The bars 20 are formed on a durable, but flexible, plastic material which allows them to deform somewhat upon the application of pressure. Likewise, the fingerboard material is flexible so that in the thinned areas overlying the switch cavities 26, it can be flexed or deformed. Thus, as shown in FIG. 5, the application of pressure, by means of the player's finger, to a bar 20 causes a localized deformation in the bar 20 and the underlying fingerboard 18. This deformation transmits the pressure to the underlying switch 24, so as to bring into electrical contact its upper and lower contacts 30, thereby forming an electrical path through the switch. The deformation of the bar 20 and fingerboard 18 is sufficiently localized so that only one switch is closed when pressure is applied to a single bar 20 along a part of its length extending between a pair of adjacent frets 22. By having the switch occupy a major proportion of this inter-fret length of the bar, placement of the player's actuating finger can be almost anywhere on this inter-fret length, and still result in the closing of the switch. When the player's finger is lifted, the resilience of the bar and the fingerboard causes them to re-assume their original positions, thereby opening the switch, as shown in FIG. 4.
As briefly mentioned above, the switches 24, when closed, provide electrical paths for the actuation of selected electronic tone-generating mechanisms (such as, for example, voltage controlled oscillators), which are contained in a remote synthesizer unit (not shown). These tone-generating mechanisms can be electrically connected to the switches 24 by printed conductors (not shown) on a circuitboard 32 underlying the fingerboard 18. Alternatively, wires (not shown) can be run through the hollow interior of the neck 14. The conductors or wires are connected to the remote synthesizer unit by a cable 34 (FIG. 1).
FIGS. 6 and 7 illustrate the electrical circuitry contained in the instrument 10 when the instrument is configured as a guitar analog. It is to be understood that the illustrated circuitry described below is exemplary only; alternative circuit arrangements can be used if the instrument 10 is configured as an analog of other instruments.
Referring first to FIG. 6, an 8-bit synthesizer output buss 36 and an 8-bit synthesizer input buss 38 are shown. The busses 36 and 38 are part of the remote synthesizer unit, and are not part of the subject invention. They are shown for the sake of providing a complete disclosure of the context of the invention. The six bars 20 are identified in FIG. 6 by the names of the strings of a guitar, i.e., string 1 or "E", string 2 or "A", string 3 or "D", string 4 or "G", string 5 or "B", and string 6 or "E". The switches 24 are identified both by the note which is played when the switch is actuated, and by the bit of the output buss 36 to which the switch is electrically connected.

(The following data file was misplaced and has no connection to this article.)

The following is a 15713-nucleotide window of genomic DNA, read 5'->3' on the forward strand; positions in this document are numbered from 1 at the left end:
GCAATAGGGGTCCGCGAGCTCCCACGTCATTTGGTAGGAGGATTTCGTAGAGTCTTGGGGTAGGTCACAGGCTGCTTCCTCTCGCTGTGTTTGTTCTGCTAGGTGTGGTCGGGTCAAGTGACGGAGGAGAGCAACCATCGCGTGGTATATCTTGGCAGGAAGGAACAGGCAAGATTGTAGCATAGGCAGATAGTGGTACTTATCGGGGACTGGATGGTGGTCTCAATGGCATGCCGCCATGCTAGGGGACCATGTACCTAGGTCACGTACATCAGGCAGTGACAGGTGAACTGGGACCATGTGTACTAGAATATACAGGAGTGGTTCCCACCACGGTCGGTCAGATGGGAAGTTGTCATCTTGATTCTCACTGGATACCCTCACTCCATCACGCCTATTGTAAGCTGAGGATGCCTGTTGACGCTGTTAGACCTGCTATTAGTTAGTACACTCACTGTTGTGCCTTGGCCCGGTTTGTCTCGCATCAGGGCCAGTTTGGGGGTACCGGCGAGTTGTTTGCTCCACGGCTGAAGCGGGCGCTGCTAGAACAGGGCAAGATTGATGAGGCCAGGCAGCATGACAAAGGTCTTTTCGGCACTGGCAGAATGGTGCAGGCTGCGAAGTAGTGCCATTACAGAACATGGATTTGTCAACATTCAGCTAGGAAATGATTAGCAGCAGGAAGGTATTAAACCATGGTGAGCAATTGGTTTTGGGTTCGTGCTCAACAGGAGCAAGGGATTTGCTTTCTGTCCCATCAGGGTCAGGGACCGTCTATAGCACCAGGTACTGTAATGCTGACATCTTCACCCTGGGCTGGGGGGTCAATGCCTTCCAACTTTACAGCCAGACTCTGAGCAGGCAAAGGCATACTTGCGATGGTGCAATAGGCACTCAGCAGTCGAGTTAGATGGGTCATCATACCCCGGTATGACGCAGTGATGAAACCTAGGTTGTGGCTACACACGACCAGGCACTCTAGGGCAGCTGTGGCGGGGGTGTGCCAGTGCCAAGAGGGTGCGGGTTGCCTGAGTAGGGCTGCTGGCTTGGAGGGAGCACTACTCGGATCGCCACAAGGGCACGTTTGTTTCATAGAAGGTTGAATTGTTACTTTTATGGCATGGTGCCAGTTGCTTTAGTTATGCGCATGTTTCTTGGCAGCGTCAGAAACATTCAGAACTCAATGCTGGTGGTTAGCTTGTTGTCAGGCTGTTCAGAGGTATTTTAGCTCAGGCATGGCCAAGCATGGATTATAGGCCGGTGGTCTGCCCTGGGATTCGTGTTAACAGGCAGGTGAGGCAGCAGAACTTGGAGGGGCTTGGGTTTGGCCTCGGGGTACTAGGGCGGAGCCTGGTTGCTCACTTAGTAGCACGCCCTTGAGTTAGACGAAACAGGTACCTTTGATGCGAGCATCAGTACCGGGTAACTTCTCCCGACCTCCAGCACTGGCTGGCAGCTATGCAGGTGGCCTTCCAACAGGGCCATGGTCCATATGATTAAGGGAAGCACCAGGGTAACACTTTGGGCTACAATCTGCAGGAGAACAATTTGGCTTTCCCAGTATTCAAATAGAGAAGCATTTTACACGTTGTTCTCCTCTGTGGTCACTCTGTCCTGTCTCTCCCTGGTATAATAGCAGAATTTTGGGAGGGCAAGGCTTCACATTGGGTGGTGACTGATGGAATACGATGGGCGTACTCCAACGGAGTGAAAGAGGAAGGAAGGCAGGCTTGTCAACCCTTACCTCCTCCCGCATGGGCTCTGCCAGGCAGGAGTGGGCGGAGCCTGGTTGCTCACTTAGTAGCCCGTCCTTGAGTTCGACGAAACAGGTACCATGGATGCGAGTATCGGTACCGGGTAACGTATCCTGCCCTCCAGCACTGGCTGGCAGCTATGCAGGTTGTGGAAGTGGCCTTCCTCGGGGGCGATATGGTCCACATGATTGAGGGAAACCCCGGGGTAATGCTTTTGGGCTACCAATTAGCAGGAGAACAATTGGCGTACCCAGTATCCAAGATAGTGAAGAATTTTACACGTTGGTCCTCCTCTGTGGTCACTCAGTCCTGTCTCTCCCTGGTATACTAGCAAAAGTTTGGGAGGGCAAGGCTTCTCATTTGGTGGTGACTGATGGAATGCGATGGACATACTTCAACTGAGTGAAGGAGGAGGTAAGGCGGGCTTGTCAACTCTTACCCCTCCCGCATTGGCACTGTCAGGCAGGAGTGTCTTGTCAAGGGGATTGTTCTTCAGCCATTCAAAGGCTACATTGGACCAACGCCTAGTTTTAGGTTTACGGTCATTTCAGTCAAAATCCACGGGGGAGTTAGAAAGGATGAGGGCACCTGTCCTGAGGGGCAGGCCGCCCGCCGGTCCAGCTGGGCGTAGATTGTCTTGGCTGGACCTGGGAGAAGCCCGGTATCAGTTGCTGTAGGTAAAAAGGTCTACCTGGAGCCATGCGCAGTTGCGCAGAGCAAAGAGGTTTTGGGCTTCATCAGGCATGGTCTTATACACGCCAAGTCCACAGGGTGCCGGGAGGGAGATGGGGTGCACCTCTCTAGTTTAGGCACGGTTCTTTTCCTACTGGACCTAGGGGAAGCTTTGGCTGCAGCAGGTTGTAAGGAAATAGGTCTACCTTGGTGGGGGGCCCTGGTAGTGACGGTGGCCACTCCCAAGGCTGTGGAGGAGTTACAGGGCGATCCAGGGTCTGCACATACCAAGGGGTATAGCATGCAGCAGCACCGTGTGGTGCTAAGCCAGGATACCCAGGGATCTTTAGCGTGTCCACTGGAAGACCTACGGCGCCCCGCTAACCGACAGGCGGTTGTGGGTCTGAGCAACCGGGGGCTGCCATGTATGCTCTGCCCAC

It can be seen from FIG. 6 that each of the switches is connected to one bit of the output buss 36 through a diode 40. Although only eight diodes 40 are shown in FIG. 6, one for each output buss bit, it may be advantageous for each switch to have its own associated diode, as shown in FIG. 7. The diodes 40 may be provided on the circuitboard 32 underlying the switches, and they prevent unwanted feedback through the instrument.
As can be seen from both FIGS. 6 and 7, the first four switches of the first "string", i.e., those corresponding to the notes E', F, F sharp, and G, are connected to bits 5, 6, 7, and 8, respectively, of the output buss 36, and they are all connected to bit 4 of the input buss 38. The switches corresponding to the next eight notes, i.e., A flat through E flat, are connected, respectively, to bits 1 through 8 of the output buss 36, and they are all connected to bit 5 of the input buss 38. From FIG. 6, it can be seen that all of these notes can be played on the first, or "E" string, while some can be played on the second and third, or "A" and "D" strings. Likewise, from FIG. 7, it can be seen that the switches corresponding to the next eight notes, i.e., E2 through B, are connected, respectively, to bits 1 through 8 of the output buss, while all are connected to bit 6 of the input buss. From FIG. 6, it is seen that the note E.sup. 2 can be played on the first, second, and third strings; the notes F and F sharp on the second and third strings; the notes G, A flat, and A2 on the second, third, and fourth strings; and the notes B flat and B on the third and fourth strings.
Similarly, each of the remaining notes (i.e., C2 through C3) is played by connecting (via a switch 24) a unique pair of input and output bits. As described above, and as shown in FIG. 6, there may be more than one switch which connects a particular pair of input and output bits and thus plays a selected note, and if this is the case, each separate switch which plays a selected note is actuated by a different bar 20. In other words, a particular note may be playable on any one of up to three different "strings", as is the case with a conventional guitar.